Every organization wants to have the best talent. Identifying, attracting and ultimately hiring high-potentials is a crucial element of the ongoing battle in the “war for talent”. It also holds considerable risks as bringing the wrong person onboard can incur significant costs, can slow down team performance and can negatively impact a healthy work environment. It is not surprising that HR executives and senior leaders are constantly searching for ways to mitigate these risks.
An important and revealing study by Leadership IQ, a leadership training and research firm, exposed some important lessons that leaders and organizations can glean when approaching the critical initiative of recruiting. Their insightful research spanned three-years, from 2012 to 2014, and tracked 5,000 leaders who collectively hired more than 20,000 employees during the study period.
When they examined how organizations typically selected their new recruits, the vast majority use the same approach — they spend time interviewing and qualifying skill-based attributes. Essentially, more focus was placed on the technical side of the hiring equation in terms of what skills the candidates possessed, as well as their degree of competence in each of these areas.
Surprisingly, when the research team looked deeper and examined the survival rate of these recruits, 46% of these individuals failed to meet expectations within 18 months of starting the job. This failure rate is alarming, especially when considering the reason why these individuals were unsuccessful. Only 11% of those who failed were individuals deemed inadequate in terms of their technical abilities or skill sets. The vast majority (89%) did not make the grade due to their attitude or level of cultural fit.
Further exploration revealed the rationale underlying the lack of fit within the organization. Candidate failure is a result of four primary reasons:
- Lack of coachability (26%): This was the most powerful predictor. Essentially, individuals did not accept and implement any of the feedback that they received from inside or outside the organization.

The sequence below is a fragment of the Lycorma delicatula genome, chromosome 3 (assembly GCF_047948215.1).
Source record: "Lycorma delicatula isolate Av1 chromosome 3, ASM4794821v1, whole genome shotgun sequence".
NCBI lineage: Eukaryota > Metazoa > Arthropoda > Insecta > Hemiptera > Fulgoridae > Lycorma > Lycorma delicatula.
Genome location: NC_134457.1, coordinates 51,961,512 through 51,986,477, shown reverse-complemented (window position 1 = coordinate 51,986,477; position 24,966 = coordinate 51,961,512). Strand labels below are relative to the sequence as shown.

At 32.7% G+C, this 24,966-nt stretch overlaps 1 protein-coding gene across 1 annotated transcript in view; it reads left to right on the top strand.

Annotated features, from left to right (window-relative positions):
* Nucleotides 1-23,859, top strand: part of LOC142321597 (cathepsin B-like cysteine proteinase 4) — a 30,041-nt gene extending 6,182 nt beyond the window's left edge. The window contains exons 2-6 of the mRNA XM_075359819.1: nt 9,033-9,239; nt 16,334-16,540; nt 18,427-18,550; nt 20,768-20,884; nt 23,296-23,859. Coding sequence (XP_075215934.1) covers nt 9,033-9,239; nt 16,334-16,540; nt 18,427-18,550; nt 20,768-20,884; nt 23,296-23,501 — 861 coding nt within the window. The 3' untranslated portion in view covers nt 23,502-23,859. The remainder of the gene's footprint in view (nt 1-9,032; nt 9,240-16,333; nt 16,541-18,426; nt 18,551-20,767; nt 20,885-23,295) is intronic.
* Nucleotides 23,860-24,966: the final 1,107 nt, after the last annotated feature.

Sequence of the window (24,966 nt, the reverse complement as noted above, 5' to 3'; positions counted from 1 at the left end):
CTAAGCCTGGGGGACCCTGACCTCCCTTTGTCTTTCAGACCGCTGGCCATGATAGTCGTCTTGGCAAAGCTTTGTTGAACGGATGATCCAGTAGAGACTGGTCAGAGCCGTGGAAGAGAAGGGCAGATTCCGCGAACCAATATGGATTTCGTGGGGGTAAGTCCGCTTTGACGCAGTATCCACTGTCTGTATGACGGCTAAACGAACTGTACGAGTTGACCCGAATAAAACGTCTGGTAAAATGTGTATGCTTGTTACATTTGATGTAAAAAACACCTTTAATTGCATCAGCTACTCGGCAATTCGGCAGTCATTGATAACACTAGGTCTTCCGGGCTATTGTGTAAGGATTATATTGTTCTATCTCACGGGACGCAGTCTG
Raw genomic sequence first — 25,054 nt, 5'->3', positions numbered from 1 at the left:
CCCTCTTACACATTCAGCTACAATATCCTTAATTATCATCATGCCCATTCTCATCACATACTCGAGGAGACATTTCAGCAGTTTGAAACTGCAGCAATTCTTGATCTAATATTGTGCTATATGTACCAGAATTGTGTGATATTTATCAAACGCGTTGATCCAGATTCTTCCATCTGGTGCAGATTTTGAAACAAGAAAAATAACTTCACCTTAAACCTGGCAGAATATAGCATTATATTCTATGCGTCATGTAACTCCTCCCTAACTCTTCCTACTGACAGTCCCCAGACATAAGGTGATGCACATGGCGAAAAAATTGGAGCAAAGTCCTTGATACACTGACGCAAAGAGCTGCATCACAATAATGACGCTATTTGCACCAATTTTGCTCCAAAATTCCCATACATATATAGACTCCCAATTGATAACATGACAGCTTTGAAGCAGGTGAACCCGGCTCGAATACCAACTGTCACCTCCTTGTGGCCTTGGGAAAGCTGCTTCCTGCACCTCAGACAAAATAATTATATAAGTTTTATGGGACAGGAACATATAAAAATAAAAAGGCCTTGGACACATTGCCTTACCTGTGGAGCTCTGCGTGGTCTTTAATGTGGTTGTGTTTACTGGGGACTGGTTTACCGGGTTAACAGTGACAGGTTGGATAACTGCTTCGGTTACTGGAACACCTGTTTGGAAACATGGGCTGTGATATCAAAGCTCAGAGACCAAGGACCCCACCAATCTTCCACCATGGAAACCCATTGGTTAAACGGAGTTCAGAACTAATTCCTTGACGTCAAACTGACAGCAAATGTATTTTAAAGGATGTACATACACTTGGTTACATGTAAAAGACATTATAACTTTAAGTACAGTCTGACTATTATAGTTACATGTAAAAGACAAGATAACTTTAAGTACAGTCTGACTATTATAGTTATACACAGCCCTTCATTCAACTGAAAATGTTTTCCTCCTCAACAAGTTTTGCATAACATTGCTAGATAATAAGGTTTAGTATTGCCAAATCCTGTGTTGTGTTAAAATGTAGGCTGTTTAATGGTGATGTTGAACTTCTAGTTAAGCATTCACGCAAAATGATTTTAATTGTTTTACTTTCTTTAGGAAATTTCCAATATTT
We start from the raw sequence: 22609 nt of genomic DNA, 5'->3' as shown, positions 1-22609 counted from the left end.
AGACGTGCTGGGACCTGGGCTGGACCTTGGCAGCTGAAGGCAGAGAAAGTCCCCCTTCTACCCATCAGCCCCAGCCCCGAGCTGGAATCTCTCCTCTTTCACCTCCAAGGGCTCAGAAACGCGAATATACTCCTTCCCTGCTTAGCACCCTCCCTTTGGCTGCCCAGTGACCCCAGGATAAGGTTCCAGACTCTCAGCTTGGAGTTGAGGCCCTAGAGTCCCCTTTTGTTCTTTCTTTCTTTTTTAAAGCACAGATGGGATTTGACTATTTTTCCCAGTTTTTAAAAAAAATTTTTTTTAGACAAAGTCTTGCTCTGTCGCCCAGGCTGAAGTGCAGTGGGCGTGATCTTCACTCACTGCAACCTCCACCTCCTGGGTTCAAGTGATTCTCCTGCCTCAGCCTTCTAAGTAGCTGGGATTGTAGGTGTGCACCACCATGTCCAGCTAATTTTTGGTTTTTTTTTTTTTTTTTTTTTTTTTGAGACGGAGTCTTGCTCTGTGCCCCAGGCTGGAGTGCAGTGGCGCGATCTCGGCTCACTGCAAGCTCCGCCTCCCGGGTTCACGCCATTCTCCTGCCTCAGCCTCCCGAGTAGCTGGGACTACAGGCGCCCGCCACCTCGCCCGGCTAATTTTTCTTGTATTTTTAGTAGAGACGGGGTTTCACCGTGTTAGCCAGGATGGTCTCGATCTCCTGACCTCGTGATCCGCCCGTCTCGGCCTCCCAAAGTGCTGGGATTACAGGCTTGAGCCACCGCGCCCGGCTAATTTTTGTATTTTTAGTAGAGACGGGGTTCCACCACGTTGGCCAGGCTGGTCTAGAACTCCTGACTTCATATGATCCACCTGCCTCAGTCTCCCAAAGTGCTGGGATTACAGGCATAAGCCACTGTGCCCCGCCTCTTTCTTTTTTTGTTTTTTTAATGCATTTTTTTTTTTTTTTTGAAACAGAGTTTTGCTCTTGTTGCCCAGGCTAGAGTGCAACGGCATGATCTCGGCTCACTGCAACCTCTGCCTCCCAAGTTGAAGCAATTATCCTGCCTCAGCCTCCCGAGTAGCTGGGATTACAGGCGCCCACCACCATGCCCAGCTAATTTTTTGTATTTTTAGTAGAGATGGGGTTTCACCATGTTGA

- Low levels of emotional intelligence (23%): These hires lacked the ability to understand their own emotions and possessed little, if any, insight into the emotions of the people around them.
- Lack of motivation (17%): These individuals were not sufficiently inspired to achieve their full potential or excel in their role.
- Poor temperament (15%): Those who were not successful demonstrated attitudes that did not fit with those of the organization, or their personalities created problems in terms of integrating into their new teams.
How to avoid a bad hire
The above data do not paint an attractive portrait of the hiring processes of most organizations. Indeed, the majority seem to be spending too much time looking at the wrong qualities within their potential candidates. Now that we know the problem, the next question becomes, “what is the answer?”
With limited time and resources to get to really know someone quickly, a likely approach would be to incorporate a personality assessment into the process. One powerful tool that can be leveraged is “The Attentional Interpersonal Style Inventory (TAIS)” developed by Dr. Robert Neideffers, one of the world’s top 10 psychologists. TAIS is supported by over 40 years of research and is the assessment method of choice for the U.S. Navy Seals, numerous professional sports organizations, including the National Hockey League, the American Hockey League, and the National Basketball Association and it is also commonly used around the world in corporate contexts as the results prove invaluable in hiring, onboarding and developing talent.
A key advantage of TAIS is that it provides insight into the four key challenge areas causing candidate derailment outlined above. This means that the recruiting team and HR leaders can be more confident when assessing the degree of fit for possible candidates.
If you are currently using a different tool, use caution as many on the market do not have adequate scientific rigour behind them. At a minimum, make sure your inventories exhibit adequate reliability (e.g., the stability of the results over time) and validity (e.g., scores on the instrument predict important outcomes of interest, such as on-the-job performance). If you are not sure about this, ask your consultant or assessment provider about the reliability and validity of the tool he or she is using. Otherwise, although the tool may appear to be high quality, the results may be anything but.
Despite the degree of emphasis we place on assessing technical competence, research suggests that intangibles, such as coachability and emotional intelligence, lead the way when it comes to determining the future success of new hires. Making sure we pay more attention to these areas is essential in finding the best fit candidate for our organizations. Most importantly, strengthening the robustness of our decision-making process by incorporating a rigorous assessment methodology, like TAIS, allows us to position ourselves and our organizations for success, both now and into the future.